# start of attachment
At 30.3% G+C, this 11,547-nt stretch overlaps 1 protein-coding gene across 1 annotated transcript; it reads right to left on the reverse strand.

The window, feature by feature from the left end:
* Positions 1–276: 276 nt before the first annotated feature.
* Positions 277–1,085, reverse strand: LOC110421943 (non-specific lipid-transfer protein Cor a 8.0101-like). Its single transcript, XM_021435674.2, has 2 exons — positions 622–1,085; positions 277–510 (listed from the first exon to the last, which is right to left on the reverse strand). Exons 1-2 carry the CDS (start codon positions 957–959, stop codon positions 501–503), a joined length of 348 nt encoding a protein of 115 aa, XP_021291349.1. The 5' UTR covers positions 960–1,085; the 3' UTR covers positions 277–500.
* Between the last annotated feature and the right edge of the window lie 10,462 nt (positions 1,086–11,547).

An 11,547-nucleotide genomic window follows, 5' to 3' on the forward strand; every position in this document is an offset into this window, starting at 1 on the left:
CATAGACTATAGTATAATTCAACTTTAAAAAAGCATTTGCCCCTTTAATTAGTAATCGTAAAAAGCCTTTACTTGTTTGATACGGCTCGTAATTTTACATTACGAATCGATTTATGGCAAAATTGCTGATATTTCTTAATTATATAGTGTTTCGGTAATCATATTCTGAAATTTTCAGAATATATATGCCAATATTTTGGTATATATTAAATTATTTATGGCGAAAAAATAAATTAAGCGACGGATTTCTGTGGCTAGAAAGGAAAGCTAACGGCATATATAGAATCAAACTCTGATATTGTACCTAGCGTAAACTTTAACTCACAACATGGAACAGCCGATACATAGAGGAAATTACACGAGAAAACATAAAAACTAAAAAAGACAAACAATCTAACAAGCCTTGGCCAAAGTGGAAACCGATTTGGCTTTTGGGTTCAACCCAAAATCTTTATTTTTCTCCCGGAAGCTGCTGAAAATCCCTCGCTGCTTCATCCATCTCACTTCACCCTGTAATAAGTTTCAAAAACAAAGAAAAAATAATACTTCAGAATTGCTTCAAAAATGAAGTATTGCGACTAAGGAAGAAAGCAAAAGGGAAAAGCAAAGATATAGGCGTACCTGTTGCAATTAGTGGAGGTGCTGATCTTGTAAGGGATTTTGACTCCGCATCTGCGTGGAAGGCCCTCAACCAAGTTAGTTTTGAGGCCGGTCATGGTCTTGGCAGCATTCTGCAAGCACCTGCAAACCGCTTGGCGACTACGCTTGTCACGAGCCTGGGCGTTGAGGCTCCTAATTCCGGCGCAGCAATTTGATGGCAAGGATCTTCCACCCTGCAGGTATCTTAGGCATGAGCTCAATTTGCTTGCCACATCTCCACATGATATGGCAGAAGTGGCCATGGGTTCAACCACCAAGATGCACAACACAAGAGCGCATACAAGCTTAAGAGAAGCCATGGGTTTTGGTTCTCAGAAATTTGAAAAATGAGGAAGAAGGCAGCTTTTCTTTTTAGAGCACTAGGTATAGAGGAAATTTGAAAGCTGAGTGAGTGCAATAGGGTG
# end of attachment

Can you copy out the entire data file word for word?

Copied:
At 30.3% G+C, this 11,547-nt stretch overlaps 1 protein-coding gene across 1 annotated transcript; it reads right to left on the reverse strand.

The window, feature by feature from the left end:
* Positions 1–276: 276 nt before the first annotated feature.
* Positions 277–1,085, reverse strand: LOC110421943 (non-specific lipid-transfer protein Cor a 8.0101-like). Its single transcript, XM_021435674.2, has 2 exons — positions 622–1,085; positions 277–510 (listed from the first exon to the last, which is right to left on the reverse strand). Exons 1-2 carry the CDS (start codon positions 957–959, stop codon positions 501–503), a joined length of 348 nt encoding a protein of 115 aa, XP_021291349.1. The 5' UTR covers positions 960–1,085; the 3' UTR covers positions 277–500.
* Between the last annotated feature and the right edge of the window lie 10,462 nt (positions 1,086–11,547).

An 11,547-nucleotide genomic window follows, 5' to 3' on the forward strand; every position in this document is an offset into this window, starting at 1 on the left:
CATAGACTATAGTATAATTCAACTTTAAAAAAGCATTTGCCCCTTTAATTAGTAATCGTAAAAAGCCTTTACTTGTTTGATACGGCTCGTAATTTTACATTACGAATCGATTTATGGCAAAATTGCTGATATTTCTTAATTATATAGTGTTTCGGTAATCATATTCTGAAATTTTCAGAATATATATGCCAATATTTTGGTATATATTAAATTATTTATGGCGAAAAAATAAATTAAGCGACGGATTTCTGTGGCTAGAAAGGAAAGCTAACGGCATATATAGAATCAAACTCTGATATTGTACCTAGCGTAAACTTTAACTCACAACATGGAACAGCCGATACATAGAGGAAATTACACGAGAAAACATAAAAACTAAAAAAGACAAACAATCTAACAAGCCTTGGCCAAAGTGGAAACCGATTTGGCTTTTGGGTTCAACCCAAAATCTTTATTTTTCTCCCGGAAGCTGCTGAAAATCCCTCGCTGCTTCATCCATCTCACTTCACCCTGTAATAAGTTTCAAAAACAAAGAAAAAATAATACTTCAGAATTGCTTCAAAAATGAAGTATTGCGACTAAGGAAGAAAGCAAAAGGGAAAAGCAAAGATATAGGCGTACCTGTTGCAATTAGTGGAGGTGCTGATCTTGTAAGGGATTTTGACTCCGCATCTGCGTGGAAGGCCCTCAACCAAGTTAGTTTTGAGGCCGGTCATGGTCTTGGCAGCATTCTGCAAGCACCTGCAAACCGCTTGGCGACTACGCTTGTCACGAGCCTGGGCGTTGAGGCTCCTAATTCCGGCGCAGCAATTTGATGGCAAGGATCTTCCACCCTGCAGGTATCTTAGGCATGAGCTCAATTTGCTTGCCACATCTCCACATGATATGGCAGAAGTGGCCATGGGTTCAACCACCAAGATGCACAACACAAGAGCGCATACAAGCTTAAGAGAAGCCATGGGTTTTGGTTCTCAGAAATTTGAAAAATGAGGAAGAAGGCAGCTTTTCTTTTTAGAGCACTAGGTATAGAGGAAATTTGAAAGCTGAGTGAGTGCAATAGGGTG